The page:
Sunday, July 16, 2017

The gravity of respect

The Tortoise. Page from "The Wonders of Creation."
Metropolitan Museum of Art, NY

Notes from Shanghai, April 9.

Yesterday, I was having lunch with a good friend here in Shanghai. Speaking to her across the table at a posh, modern restaurant on the Bund, it suddenly struck me how different we were. 

She had never thought of inner work; of what it means to have Being. The matter simply wasn't of interest to her, it wasn't a question. Yet this is a 46-year-old woman who has certainly been through her share of struggles and wonders what her life is all about.

I see a good deal of this when I'm over here. Under the conditions here in China, I'm working "alone;" I'm not surrounded by a community of like-minded individuals. The people I work with are just like me in terms of external factors: we all have an attraction to money, power, sex, food, and so on. The mechanical levers that provide movement in our external lives are all the same.

Yet there is this inner difference between us that is vast. I care about a question within life that is of almost no interest whatsoever to these others.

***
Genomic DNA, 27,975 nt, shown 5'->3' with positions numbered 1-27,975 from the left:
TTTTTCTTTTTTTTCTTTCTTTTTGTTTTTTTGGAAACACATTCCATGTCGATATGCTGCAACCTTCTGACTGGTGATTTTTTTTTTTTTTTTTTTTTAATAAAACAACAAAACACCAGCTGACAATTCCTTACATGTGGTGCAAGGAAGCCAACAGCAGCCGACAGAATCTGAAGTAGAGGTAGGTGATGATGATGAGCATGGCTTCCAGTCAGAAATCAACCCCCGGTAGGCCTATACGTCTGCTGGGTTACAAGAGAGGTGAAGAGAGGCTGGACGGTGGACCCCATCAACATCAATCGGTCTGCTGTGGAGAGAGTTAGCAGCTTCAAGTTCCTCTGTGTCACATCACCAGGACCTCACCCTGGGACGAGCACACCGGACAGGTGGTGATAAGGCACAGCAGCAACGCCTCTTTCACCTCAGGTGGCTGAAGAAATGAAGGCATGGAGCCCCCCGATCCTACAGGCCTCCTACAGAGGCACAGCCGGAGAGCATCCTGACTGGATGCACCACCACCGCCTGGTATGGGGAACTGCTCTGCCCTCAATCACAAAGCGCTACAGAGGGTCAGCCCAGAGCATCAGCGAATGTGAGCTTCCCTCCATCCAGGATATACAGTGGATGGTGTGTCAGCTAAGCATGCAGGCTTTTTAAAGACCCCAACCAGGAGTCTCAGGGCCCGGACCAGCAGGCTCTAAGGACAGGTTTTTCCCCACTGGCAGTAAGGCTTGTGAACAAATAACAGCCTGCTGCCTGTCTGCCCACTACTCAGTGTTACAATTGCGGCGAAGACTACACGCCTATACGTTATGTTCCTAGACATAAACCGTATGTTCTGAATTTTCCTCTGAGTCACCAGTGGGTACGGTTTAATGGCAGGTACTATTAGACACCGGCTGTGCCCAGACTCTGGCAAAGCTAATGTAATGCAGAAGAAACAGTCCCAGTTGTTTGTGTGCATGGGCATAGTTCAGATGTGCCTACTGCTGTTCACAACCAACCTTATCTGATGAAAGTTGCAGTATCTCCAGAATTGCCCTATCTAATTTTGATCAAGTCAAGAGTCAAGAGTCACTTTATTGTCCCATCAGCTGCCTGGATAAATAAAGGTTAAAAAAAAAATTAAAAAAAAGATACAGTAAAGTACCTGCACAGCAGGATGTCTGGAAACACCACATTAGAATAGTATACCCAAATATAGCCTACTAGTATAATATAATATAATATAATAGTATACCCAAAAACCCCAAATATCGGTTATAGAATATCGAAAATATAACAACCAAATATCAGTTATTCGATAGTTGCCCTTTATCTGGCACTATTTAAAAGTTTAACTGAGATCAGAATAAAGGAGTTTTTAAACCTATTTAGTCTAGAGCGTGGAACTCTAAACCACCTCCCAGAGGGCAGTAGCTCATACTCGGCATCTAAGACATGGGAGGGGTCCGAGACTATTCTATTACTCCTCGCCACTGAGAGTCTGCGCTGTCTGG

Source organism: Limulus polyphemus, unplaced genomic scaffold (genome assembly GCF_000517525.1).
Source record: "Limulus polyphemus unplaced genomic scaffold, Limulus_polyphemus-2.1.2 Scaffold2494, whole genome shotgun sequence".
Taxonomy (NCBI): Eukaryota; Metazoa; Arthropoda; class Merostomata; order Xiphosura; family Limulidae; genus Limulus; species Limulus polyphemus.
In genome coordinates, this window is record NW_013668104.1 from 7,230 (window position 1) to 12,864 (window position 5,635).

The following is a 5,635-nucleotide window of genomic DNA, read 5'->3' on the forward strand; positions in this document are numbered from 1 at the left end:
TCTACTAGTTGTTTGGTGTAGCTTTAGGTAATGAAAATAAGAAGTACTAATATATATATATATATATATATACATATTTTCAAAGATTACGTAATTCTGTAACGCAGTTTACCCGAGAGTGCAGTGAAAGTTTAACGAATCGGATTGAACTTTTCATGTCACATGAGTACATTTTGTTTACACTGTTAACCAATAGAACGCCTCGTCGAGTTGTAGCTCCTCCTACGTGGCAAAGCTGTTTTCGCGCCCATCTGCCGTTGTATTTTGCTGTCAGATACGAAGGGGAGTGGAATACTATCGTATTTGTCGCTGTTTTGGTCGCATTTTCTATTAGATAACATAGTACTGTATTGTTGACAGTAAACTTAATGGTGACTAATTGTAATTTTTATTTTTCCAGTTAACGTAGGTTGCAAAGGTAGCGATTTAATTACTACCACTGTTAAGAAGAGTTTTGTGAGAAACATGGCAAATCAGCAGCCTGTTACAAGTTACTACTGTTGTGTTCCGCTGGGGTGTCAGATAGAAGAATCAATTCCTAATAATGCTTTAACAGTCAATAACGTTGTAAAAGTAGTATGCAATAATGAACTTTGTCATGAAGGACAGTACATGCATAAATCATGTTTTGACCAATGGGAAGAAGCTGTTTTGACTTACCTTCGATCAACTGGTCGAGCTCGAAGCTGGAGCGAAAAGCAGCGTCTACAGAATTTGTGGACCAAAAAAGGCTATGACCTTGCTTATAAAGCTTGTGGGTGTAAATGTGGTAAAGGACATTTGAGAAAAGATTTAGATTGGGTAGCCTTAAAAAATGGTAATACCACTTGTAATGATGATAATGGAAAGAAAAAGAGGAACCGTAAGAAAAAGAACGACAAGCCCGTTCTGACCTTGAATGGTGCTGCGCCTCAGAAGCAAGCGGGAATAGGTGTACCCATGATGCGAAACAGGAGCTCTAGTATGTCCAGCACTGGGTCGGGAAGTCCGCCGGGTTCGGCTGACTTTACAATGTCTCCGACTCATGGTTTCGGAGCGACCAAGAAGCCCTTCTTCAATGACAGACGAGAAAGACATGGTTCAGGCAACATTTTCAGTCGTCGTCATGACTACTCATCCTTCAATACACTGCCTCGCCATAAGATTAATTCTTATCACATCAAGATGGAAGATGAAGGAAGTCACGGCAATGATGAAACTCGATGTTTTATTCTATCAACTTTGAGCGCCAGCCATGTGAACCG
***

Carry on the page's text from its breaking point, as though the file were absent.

It's like this not just here in China, but everywhere. What's everything to me is nothing to most people.

There is some intimate and subtle difference between me and others on this point; and I cannot say exactly what it is. 

If I don't know what it is, how much danger am I in of losing it? Do I know what the spark of my work, my inner life, consists of, where it comes from? 

If I don't come into intimate contact with it and have a perpetual respect from it, am I not always in danger of losing it? How precious, how valuable do I think this is? 

I treat it like it is a horse I can always bet on; yet that may be a mistake. Part of my question must always be what the spark of life is, and how I honor it. 

Without the gravity of respect, everything may be at risk.

Hosanna.






Lee van Laer is a Senior Editor at Parabola Magazine.

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